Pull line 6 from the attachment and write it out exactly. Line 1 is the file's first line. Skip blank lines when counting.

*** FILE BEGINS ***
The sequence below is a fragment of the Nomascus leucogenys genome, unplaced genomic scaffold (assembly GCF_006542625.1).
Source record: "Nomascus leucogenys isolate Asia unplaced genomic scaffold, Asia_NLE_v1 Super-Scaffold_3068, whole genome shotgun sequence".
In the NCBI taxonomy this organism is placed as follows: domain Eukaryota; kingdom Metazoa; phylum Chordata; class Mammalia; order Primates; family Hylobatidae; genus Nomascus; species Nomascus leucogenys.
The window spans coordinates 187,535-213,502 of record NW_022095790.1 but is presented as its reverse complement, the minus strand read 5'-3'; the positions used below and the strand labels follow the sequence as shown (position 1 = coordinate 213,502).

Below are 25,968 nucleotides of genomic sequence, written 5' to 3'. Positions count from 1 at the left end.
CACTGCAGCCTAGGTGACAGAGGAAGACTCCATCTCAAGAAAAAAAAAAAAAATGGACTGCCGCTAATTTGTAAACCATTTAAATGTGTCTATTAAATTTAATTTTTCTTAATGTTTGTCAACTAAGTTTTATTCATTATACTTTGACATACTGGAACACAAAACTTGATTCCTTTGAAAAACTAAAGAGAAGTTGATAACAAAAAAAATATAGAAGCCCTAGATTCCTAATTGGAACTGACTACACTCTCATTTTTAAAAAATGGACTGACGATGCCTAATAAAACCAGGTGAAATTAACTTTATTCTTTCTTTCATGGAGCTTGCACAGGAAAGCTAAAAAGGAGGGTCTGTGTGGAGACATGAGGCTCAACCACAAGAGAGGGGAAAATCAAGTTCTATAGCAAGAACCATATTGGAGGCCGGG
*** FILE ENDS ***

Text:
CACTGCAGCCTAGGTGACAGAGGAAGACTCCATCTCAAGAAAAAAAAAAAAAATGGACTGCCGCTAATTTGTAAACCATTTAAATGTGTCTATTAAATTTAATTTTTCTTAATGTTTGTCAACTAAGTTTTATTCATTATACTTTGACATACTGGAACACAAAACTTGATTCCTTTGAAAAACTAAAGAGAAGTTGATAACAAAAAAAATATAGAAGCCCTAGATTCCTAATTGGAACTGACTACACTCTCATTTTTAAAAAATGGACTGACGATGCCTAATAAAACCAGGTGAAATTAACTTTATTCTTTCTTTCATGGAGCTTGCACAGGAAAGCTAAAAAGGAGGGTCTGTGTGGAGACATGAGGCTCAACCACAAGAGAGGGGAAAATCAAGTTCTATAGCAAGAACCATATTGGAGGCCGGG